This year I’ve seen an uptick in networking requests from sustainability leaders looking to change companies.
When I ask Why? they tell me they’ve done everything the company is willing to invest in, or, more often, there has been a leadership change above them and suddenly they are not seeing as much support for sustainability as they once were.
According to the U.S. Bureau of Labor Statistics the average worker stays with his/her employer for 4.6 years. Stands to reason, then, that if you started your company’s sustainability program more than a couple years ago, you or your executive sponsor have probably changed or are about to change jobs.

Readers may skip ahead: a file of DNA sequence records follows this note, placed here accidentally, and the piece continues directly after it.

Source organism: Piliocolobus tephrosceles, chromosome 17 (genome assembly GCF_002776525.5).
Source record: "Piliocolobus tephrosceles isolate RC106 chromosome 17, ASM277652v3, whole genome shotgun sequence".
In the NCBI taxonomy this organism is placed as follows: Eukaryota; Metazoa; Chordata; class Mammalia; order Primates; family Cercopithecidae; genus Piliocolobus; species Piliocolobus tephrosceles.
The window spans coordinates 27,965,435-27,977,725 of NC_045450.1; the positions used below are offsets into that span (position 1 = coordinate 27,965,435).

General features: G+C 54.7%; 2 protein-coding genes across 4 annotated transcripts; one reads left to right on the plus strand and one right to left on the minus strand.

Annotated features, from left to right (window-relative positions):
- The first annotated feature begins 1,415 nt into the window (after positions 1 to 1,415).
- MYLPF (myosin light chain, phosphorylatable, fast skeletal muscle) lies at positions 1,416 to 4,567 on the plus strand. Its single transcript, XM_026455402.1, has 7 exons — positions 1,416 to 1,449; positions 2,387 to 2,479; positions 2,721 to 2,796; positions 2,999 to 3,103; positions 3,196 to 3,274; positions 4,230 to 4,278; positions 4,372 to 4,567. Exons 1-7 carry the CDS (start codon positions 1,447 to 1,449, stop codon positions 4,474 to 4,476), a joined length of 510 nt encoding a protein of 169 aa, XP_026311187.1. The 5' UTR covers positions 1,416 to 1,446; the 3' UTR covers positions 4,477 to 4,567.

Nothing wrong with moving onward and upward. But shouldn’t it be part of every leader’s responsibility to institutionalize their hard work before doing so?
If a single executive sponsor leaving the company has radically changed or depleted the commitment to sustainable business, I’m worried that the sustainability team forgot to do an important part of its job, namely the change management part. Look around – when was the last time you recruited new champions?
It might be time to refresh your stakeholder analysis and update your sustainability business case. Engage stakeholder groups, understand their new ideas as well as their resistance to advancing resource efficiency and top line growth from sustainable products. Then systematically communicate, train, and reward new behaviors that will build on the progress you’ve already made!
If you want to see how other companies have been doing this, email me at firstname.lastname@example.org.